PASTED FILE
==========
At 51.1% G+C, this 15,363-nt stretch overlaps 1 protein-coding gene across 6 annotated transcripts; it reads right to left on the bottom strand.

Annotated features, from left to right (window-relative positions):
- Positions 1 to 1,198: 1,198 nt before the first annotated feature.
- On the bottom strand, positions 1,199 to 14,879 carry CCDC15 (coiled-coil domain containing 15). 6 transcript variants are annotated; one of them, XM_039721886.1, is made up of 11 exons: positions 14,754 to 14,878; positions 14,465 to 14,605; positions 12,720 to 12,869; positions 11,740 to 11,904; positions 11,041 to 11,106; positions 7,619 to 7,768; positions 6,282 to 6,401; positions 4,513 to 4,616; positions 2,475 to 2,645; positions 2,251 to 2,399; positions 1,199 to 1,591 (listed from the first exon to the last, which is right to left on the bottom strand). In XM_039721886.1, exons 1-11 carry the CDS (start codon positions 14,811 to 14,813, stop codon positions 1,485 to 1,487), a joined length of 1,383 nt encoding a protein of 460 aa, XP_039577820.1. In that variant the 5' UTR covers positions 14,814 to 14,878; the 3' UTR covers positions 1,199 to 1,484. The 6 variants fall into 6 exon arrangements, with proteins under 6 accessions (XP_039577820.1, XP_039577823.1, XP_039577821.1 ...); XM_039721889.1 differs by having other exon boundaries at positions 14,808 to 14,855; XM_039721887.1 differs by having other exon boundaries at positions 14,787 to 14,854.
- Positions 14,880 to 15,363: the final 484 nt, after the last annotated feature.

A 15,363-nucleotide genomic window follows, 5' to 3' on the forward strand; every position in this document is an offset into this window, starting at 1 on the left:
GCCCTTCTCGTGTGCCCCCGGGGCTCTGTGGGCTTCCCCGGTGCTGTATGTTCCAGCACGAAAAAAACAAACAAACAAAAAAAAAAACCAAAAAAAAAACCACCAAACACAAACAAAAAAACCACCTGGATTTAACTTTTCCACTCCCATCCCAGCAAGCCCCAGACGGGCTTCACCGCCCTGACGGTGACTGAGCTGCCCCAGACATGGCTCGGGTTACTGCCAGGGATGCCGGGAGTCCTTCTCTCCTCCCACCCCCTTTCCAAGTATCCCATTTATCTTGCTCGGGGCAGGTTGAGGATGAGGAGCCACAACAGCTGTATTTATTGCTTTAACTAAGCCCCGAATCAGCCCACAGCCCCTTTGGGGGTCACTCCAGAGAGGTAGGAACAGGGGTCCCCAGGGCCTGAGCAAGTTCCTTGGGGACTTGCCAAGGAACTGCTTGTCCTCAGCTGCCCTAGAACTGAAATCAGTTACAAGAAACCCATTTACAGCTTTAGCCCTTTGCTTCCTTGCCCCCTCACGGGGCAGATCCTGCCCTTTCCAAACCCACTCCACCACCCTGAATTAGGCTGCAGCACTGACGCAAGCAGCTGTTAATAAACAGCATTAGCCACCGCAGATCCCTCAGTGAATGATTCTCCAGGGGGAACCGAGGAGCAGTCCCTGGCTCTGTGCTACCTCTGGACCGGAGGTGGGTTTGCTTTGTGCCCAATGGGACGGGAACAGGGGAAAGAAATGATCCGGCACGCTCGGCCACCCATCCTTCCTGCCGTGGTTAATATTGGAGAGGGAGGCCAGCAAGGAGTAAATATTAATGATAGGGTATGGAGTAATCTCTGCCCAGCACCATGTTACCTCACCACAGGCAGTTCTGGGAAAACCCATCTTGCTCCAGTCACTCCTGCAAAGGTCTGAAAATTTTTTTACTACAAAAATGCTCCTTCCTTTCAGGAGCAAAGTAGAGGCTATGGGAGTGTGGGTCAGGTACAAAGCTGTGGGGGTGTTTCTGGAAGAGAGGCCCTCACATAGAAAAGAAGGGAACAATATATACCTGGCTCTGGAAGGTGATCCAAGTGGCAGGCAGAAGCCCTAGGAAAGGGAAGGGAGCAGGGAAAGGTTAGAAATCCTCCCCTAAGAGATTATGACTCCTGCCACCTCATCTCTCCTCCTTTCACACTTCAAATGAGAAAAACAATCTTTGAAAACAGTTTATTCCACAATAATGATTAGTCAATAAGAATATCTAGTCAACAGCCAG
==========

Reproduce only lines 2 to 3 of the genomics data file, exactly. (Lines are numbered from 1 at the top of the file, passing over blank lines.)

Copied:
Annotated features, from left to right (window-relative positions):
- Positions 1 to 1,198: 1,198 nt before the first annotated feature.